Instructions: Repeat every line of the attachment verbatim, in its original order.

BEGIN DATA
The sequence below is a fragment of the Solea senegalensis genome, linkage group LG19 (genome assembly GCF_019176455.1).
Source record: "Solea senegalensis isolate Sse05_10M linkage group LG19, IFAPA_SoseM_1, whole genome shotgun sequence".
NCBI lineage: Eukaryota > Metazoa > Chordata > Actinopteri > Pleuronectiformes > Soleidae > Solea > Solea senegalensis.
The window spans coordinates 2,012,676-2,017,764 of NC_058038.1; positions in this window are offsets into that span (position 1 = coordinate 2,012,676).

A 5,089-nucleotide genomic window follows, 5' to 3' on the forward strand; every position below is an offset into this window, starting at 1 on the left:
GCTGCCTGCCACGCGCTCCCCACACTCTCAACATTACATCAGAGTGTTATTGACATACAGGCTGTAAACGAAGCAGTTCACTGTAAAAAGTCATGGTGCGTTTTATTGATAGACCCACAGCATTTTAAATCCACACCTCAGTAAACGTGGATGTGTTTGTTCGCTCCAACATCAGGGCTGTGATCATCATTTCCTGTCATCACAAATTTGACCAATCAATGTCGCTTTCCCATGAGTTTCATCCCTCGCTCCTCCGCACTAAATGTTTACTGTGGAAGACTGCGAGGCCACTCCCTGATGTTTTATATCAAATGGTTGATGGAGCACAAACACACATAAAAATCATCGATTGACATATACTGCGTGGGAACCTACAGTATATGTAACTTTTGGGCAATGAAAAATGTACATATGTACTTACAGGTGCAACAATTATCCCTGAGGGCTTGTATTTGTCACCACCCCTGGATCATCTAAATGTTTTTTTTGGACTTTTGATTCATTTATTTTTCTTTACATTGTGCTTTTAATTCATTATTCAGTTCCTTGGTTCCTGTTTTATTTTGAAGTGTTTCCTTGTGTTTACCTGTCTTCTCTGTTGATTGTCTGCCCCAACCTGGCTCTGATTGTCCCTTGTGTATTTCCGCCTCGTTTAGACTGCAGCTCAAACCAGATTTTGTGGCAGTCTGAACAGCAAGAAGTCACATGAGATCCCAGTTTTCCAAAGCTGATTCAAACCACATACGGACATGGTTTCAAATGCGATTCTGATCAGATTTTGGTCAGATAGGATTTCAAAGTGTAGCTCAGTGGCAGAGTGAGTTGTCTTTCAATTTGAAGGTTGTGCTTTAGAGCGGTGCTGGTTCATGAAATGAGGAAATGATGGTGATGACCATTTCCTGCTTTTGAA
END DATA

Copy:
The sequence below is a fragment of the Solea senegalensis genome, linkage group LG19 (genome assembly GCF_019176455.1).
Source record: "Solea senegalensis isolate Sse05_10M linkage group LG19, IFAPA_SoseM_1, whole genome shotgun sequence".
NCBI lineage: Eukaryota > Metazoa > Chordata > Actinopteri > Pleuronectiformes > Soleidae > Solea > Solea senegalensis.
The window spans coordinates 2,012,676-2,017,764 of NC_058038.1; positions in this window are offsets into that span (position 1 = coordinate 2,012,676).

A 5,089-nucleotide genomic window follows, 5' to 3' on the forward strand; every position below is an offset into this window, starting at 1 on the left:
GCTGCCTGCCACGCGCTCCCCACACTCTCAACATTACATCAGAGTGTTATTGACATACAGGCTGTAAACGAAGCAGTTCACTGTAAAAAGTCATGGTGCGTTTTATTGATAGACCCACAGCATTTTAAATCCACACCTCAGTAAACGTGGATGTGTTTGTTCGCTCCAACATCAGGGCTGTGATCATCATTTCCTGTCATCACAAATTTGACCAATCAATGTCGCTTTCCCATGAGTTTCATCCCTCGCTCCTCCGCACTAAATGTTTACTGTGGAAGACTGCGAGGCCACTCCCTGATGTTTTATATCAAATGGTTGATGGAGCACAAACACACATAAAAATCATCGATTGACATATACTGCGTGGGAACCTACAGTATATGTAACTTTTGGGCAATGAAAAATGTACATATGTACTTACAGGTGCAACAATTATCCCTGAGGGCTTGTATTTGTCACCACCCCTGGATCATCTAAATGTTTTTTTTGGACTTTTGATTCATTTATTTTTCTTTACATTGTGCTTTTAATTCATTATTCAGTTCCTTGGTTCCTGTTTTATTTTGAAGTGTTTCCTTGTGTTTACCTGTCTTCTCTGTTGATTGTCTGCCCCAACCTGGCTCTGATTGTCCCTTGTGTATTTCCGCCTCGTTTAGACTGCAGCTCAAACCAGATTTTGTGGCAGTCTGAACAGCAAGAAGTCACATGAGATCCCAGTTTTCCAAAGCTGATTCAAACCACATACGGACATGGTTTCAAATGCGATTCTGATCAGATTTTGGTCAGATAGGATTTCAAAGTGTAGCTCAGTGGCAGAGTGAGTTGTCTTTCAATTTGAAGGTTGTGCTTTAGAGCGGTGCTGGTTCATGAAATGAGGAAATGATGGTGATGACCATTTCCTGCTTTTGAA